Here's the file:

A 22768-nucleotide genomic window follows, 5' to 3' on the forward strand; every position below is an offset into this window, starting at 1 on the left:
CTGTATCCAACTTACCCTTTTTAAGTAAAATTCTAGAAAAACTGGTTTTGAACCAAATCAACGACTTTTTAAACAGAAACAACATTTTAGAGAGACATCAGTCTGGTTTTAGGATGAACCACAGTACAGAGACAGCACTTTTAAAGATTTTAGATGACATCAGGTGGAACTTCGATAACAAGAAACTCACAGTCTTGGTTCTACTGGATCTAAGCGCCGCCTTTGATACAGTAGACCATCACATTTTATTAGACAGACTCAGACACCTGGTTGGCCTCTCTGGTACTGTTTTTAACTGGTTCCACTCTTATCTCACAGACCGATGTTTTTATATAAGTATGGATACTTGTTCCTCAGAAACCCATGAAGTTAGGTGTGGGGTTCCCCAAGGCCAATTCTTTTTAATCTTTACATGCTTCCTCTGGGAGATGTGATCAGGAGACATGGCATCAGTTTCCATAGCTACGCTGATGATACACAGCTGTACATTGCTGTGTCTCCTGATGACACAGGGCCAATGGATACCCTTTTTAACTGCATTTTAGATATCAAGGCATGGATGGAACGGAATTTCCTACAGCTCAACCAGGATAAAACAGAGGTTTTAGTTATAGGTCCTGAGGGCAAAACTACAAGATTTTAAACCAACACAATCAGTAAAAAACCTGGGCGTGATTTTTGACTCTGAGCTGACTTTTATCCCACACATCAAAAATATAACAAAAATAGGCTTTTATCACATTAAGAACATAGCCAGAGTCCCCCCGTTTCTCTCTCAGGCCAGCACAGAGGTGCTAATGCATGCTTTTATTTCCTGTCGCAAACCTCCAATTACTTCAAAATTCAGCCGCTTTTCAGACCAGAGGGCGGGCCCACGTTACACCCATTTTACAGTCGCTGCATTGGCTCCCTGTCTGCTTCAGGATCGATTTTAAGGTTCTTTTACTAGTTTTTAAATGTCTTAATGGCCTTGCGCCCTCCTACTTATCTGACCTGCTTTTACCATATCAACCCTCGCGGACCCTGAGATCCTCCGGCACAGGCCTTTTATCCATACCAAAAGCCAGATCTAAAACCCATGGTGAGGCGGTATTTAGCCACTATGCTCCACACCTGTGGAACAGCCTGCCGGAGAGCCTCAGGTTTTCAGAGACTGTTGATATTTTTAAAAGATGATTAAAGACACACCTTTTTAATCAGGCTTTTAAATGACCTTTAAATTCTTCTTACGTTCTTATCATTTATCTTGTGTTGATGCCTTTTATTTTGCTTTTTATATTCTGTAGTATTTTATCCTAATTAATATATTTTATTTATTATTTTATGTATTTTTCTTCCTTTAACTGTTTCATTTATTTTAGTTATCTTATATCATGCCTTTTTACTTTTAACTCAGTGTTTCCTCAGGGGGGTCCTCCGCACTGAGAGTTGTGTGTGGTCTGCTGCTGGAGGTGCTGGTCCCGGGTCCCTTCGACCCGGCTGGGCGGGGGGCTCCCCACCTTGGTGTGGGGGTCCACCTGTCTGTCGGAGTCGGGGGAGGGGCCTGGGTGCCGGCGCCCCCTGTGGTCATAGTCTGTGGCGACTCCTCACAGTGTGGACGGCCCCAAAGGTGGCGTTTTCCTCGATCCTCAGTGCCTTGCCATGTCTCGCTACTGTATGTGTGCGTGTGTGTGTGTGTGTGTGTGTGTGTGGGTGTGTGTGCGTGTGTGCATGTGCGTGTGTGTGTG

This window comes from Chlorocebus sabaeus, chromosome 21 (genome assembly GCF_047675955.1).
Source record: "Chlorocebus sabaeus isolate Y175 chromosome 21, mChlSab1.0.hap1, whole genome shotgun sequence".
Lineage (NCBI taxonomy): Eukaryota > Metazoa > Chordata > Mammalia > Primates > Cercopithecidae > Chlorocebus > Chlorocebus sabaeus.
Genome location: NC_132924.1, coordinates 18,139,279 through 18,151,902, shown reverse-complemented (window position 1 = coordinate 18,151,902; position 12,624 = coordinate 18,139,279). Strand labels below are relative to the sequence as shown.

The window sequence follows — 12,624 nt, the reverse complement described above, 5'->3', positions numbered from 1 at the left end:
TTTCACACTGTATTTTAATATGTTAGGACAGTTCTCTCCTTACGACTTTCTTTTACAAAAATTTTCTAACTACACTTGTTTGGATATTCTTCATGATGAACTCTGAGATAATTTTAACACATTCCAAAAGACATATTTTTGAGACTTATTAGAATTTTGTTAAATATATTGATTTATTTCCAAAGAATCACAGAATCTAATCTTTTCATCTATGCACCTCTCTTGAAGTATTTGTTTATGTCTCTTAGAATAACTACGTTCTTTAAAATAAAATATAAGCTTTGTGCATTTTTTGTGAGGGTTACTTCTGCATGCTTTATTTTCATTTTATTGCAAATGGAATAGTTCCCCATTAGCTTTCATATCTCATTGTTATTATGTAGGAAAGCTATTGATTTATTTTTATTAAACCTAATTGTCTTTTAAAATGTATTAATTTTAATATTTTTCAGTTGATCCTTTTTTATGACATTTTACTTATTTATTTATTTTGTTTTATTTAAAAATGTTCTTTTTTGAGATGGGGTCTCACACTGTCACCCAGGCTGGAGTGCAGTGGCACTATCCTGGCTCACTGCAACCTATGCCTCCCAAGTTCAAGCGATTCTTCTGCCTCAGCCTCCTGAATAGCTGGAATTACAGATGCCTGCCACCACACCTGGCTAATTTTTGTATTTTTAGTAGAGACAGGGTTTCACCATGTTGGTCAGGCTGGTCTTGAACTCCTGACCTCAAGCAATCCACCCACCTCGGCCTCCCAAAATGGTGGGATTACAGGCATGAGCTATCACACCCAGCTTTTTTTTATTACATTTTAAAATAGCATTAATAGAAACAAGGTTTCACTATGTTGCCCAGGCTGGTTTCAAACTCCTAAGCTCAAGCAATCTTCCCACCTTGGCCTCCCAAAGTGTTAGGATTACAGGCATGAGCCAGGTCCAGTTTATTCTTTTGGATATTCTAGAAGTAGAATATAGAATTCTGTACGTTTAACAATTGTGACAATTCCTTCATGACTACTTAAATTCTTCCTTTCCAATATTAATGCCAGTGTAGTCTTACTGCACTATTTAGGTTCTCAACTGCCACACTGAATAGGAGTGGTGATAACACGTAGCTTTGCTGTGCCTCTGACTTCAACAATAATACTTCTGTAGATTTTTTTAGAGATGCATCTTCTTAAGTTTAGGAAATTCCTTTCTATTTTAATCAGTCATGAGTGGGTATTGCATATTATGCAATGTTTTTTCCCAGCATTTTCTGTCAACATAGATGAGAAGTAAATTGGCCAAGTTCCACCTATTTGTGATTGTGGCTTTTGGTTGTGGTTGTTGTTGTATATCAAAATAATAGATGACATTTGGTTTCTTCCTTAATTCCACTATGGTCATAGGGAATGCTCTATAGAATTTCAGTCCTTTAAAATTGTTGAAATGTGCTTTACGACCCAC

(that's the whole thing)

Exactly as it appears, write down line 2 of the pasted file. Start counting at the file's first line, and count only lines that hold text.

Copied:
CTGTATCCAACTTACCCTTTTTAAGTAAAATTCTAGAAAAACTGGTTTTGAACCAAATCAACGACTTTTTAAACAGAAACAACATTTTAGAGAGACATCAGTCTGGTTTTAGGATGAACCACAGTACAGAGACAGCACTTTTAAAGATTTTAGATGACATCAGGTGGAACTTCGATAACAAGAAACTCACAGTCTTGGTTCTACTGGATCTAAGCGCCGCCTTTGATACAGTAGACCATCACATTTTATTAGACAGACTCAGACACCTGGTTGGCCTCTCTGGTACTGTTTTTAACTGGTTCCACTCTTATCTCACAGACCGATGTTTTTATATAAGTATGGATACTTGTTCCTCAGAAACCCATGAAGTTAGGTGTGGGGTTCCCCAAGGCCAATTCTTTTTAATCTTTACATGCTTCCTCTGGGAGATGTGATCAGGAGACATGGCATCAGTTTCCATAGCTACGCTGATGATACACAGCTGTACATTGCTGTGTCTCCTGATGACACAGGGCCAATGGATACCCTTTTTAACTGCATTTTAGATATCAAGGCATGGATGGAACGGAATTTCCTACAGCTCAACCAGGATAAAACAGAGGTTTTAGTTATAGGTCCTGAGGGCAAAACTACAAGATTTTAAACCAACACAATCAGTAAAAAACCTGGGCGTGATTTTTGACTCTGAGCTGACTTTTATCCCACACATCAAAAATATAACAAAAATAGGCTTTTATCACATTAAGAACATAGCCAGAGTCCCCCCGTTTCTCTCTCAGGCCAGCACAGAGGTGCTAATGCATGCTTTTATTTCCTGTCGCAAACCTCCAATTACTTCAAAATTCAGCCGCTTTTCAGACCAGAGGGCGGGCCCACGTTACACCCATTTTACAGTCGCTGCATTGGCTCCCTGTCTGCTTCAGGATCGATTTTAAGGTTCTTTTACTAGTTTTTAAATGTCTTAATGGCCTTGCGCCCTCCTACTTATCTGACCTGCTTTTACCATATCAACCCTCGCGGACCCTGAGATCCTCCGGCACAGGCCTTTTATCCATACCAAAAGCCAGATCTAAAACCCATGGTGAGGCGGTATTTAGCCACTATGCTCCACACCTGTGGAACAGCCTGCCGGAGAGCCTCAGGTTTTCAGAGACTGTTGATATTTTTAAAAGATGATTAAAGACACACCTTTTTAATCAGGCTTTTAAATGACCTTTAAATTCTTCTTACGTTCTTATCATTTATCTTGTGTTGATGCCTTTTATTTTGCTTTTTATATTCTGTAGTATTTTATCCTAATTAATATATTTTATTTATTATTTTATGTATTTTTCTTCCTTTAACTGTTTCATTTATTTTAGTTATCTTATATCATGCCTTTTTACTTTTAACTCAGTGTTTCCTCAGGGGGGTCCTCCGCACTGAGAGTTGTGTGTGGTCTGCTGCTGGAGGTGCTGGTCCCGGGTCCCTTCGACCCGGCTGGGCGGGGGGCTCCCCACCTTGGTGTGGGGGTCCACCTGTCTGTCGGAGTCGGGGGAGGGGCCTGGGTGCCGGCGCCCCCTGTGGTCATAGTCTGTGGCGACTCCTCACAGTGTGGACGGCCCCAAAGGTGGCGTTTTCCTCGATCCTCAGTGCCTTGCCATGTCTCGCTACTGTATGTGTGCGTGTGTGTGTGTGTGTGTGTGTGTGTGGGTGTGTGTGCGTGTGTGCATGTGCGTGTGTGTGTG